At the recent PROJECT New York show, a chat was held with the explanation that “fashion is always changing and the current iteration is creating space for gender fluidity.” The message was clear. Stores and brands that embrace gender-fluid apparel and merchandising are well positioned to appeal to a wider range of customers.
For starters, the PROJECT show chat was a lively course on how to reach consumers who don’t necessarily want gender-specific clothing.
As Travis Weaver, founder of One DNA Clothing, explains when explaining what gender fluid fashion means: “It’s like breaking down the dichotomy and feeling like our society is less bound by what’s being said. In Western culture men have to wear suits. But in Africa In the country men wear a different garment that in Western culture is considered a dress. You have to feel free to express yourself in a way that shows who you really are.”
Rob Smith, founder of gender-free fashion, activism and education brand The Phluid Project, compared the word fluid to moving between two spaces like the water in a river.
“It goes back and forth easily,” Smith said at the PROJECT event. “And when we consider both sides of the river to be constructions, we look at each of these, whether it’s gender, religion, race, age, and ask ourselves, ‘Am I this or that? The ability to say, “Am I this?” When I think that, many of us are more “this and that.” Being curious and authentic is what brings it out. “
According to the 2019 Cotton Inc., a majority of consumers (70%) said they would like apparel brands and retailers to be more inclusive in both their products and advertising. lifestyle monitor™ Survey. And more than 8 in 10 consumers (83%) say they want the fashion industry to offer additional fits and sizes.
A survey by the NPD Group found that 40% of U.S. consumers have purchased clothing or shoes outside of their gender identity.
“Size and fit (22%), comfort (21%) and price (16%) were the primary reasons for these purchases,” said Classi-Zummo. “The active and comfortable movement that has gained momentum over the last few years has helped spread gender-neutral trends. Personal reasons also play a role and were true for 5% of respondents. While this number may seem small, the trend is gaining traction because social movements are also catalysts for self-expression and breaking outdated notions of gender identity. “
Weaver said One DNA appeals to consumers because of its increased size. But the brand is also committed to educating customers on how One DNA sizing works.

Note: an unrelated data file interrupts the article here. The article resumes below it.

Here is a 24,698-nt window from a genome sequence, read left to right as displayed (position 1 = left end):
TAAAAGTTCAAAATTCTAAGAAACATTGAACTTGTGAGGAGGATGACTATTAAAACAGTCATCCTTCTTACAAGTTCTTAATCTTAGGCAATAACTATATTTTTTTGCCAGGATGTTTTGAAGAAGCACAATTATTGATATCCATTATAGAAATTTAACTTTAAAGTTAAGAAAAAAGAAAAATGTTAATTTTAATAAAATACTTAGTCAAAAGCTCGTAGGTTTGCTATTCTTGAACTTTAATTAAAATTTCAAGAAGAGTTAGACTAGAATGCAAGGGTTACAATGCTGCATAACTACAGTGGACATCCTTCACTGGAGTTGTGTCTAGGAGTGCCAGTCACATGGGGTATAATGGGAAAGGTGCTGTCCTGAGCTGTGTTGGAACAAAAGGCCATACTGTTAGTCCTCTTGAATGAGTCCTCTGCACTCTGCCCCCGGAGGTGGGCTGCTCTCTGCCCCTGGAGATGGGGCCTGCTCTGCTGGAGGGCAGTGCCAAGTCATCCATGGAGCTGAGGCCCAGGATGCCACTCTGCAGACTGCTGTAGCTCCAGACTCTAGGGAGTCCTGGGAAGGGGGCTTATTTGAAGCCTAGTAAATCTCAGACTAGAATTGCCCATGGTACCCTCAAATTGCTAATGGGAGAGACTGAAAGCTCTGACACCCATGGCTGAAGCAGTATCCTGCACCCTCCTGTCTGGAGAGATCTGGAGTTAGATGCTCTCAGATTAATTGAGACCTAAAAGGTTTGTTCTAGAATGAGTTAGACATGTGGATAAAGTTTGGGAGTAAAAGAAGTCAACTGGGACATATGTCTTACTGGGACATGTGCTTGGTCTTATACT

“We’re very conscious of communicating sizes, measurements, and showing clothes online to different groups of people,” Weaver said. We offer it, and the pants have an elastic waist to accommodate different sizes.”
Relaxed fits and elastic waistbands have universal appeal for today’s consumers. Shoppers rank comfort (95%) and fit ( 95%) ranked high. monitor™ Research. These factors are followed by price (89%), durability (89%), style (85%) and color (83%).
Selling gender-fluid fashion has its benefits, but it’s not without its challenges. Weaver said the fashion industry is still very dichotomy and marketing is segregated.
“So we need to push buyers a little bit and educate them on what the clothes look like when they’re featured in multiple sections of the company’s website,” he said. , it’s really rewarding to let people know that we can sell to more people.”
Weaver and Smith noted that gender-fluid merchandising could work in all areas of retail. Consumers now shop for clothes at mass retailers such as Walmart and Target (59%). monitor™ Research. This is followed by Amazon (46%), chain stores such as Kohl’s (40%), department stores (34%), specialty stores such as Gap and American Eagle (33%), and off-price retailers (33%).
Smith agreed that retailers still largely separate men’s and women’s departments in stores, but said there are ways to overcome that even in established brick-and-mortar stores.
“Some people shop for men’s, some shop for women’s, and that’s where they’re comfortable,” he said. “I would like to add a third section. If you are an existing business, create a small space in the middle and do an all-gender shop.
“A lot of it is also in the way we tag our products,” says Smith. “Maybe we can tag the sweaters as men’s and women’s. Even when I work with big box stores, I say, “Why don’t we just take the women’s dress down and just say dress?” Make it a suit instead of a man’s suit. It changes the game. I grow my business by inviting more people to my space. “
The Cotton Incorporated Lifestyle Monitor™ survey is an ongoing research program that measures consumer attitudes and behaviors regarding apparel, shopping, fashion, sustainability and more.
For more information on the Lifestyle Monitor™ survey, please visit https://lifestylemonitor.cottoninc.com/.